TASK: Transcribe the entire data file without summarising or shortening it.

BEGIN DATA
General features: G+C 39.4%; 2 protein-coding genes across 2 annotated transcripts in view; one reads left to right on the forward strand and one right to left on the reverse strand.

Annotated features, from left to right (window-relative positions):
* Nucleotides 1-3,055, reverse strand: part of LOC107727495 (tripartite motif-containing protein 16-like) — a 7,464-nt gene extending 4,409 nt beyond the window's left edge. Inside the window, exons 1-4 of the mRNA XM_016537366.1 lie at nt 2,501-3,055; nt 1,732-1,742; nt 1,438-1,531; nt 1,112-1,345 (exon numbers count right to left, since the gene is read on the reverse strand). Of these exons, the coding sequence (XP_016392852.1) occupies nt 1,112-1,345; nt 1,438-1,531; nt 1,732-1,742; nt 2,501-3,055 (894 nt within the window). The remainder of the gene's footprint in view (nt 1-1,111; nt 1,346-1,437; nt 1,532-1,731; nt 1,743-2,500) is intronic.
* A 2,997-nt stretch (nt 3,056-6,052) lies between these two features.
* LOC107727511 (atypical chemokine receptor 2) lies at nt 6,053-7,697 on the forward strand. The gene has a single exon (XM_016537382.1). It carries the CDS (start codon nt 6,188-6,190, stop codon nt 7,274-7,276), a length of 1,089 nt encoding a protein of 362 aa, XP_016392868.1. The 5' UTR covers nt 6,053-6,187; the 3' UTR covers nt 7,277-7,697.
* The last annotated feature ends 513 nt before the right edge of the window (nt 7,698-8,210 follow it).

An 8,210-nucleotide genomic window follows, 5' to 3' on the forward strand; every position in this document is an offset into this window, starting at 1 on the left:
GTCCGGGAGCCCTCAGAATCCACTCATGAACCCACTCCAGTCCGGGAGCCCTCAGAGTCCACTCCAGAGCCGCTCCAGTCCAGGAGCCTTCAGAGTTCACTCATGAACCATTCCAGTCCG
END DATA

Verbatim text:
General features: G+C 39.4%; 2 protein-coding genes across 2 annotated transcripts in view; one reads left to right on the forward strand and one right to left on the reverse strand.

Annotated features, from left to right (window-relative positions):
* Nucleotides 1-3,055, reverse strand: part of LOC107727495 (tripartite motif-containing protein 16-like) — a 7,464-nt gene extending 4,409 nt beyond the window's left edge. Inside the window, exons 1-4 of the mRNA XM_016537366.1 lie at nt 2,501-3,055; nt 1,732-1,742; nt 1,438-1,531; nt 1,112-1,345 (exon numbers count right to left, since the gene is read on the reverse strand). Of these exons, the coding sequence (XP_016392852.1) occupies nt 1,112-1,345; nt 1,438-1,531; nt 1,732-1,742; nt 2,501-3,055 (894 nt within the window). The remainder of the gene's footprint in view (nt 1-1,111; nt 1,346-1,437; nt 1,532-1,731; nt 1,743-2,500) is intronic.
* A 2,997-nt stretch (nt 3,056-6,052) lies between these two features.
* LOC107727511 (atypical chemokine receptor 2) lies at nt 6,053-7,697 on the forward strand. The gene has a single exon (XM_016537382.1). It carries the CDS (start codon nt 6,188-6,190, stop codon nt 7,274-7,276), a length of 1,089 nt encoding a protein of 362 aa, XP_016392868.1. The 5' UTR covers nt 6,053-6,187; the 3' UTR covers nt 7,277-7,697.
* The last annotated feature ends 513 nt before the right edge of the window (nt 7,698-8,210 follow it).

An 8,210-nucleotide genomic window follows, 5' to 3' on the forward strand; every position in this document is an offset into this window, starting at 1 on the left:
GTCCGGGAGCCCTCAGAATCCACTCATGAACCCACTCCAGTCCGGGAGCCCTCAGAGTCCACTCCAGAGCCGCTCCAGTCCAGGAGCCTTCAGAGTTCACTCATGAACCATTCCAGTCCG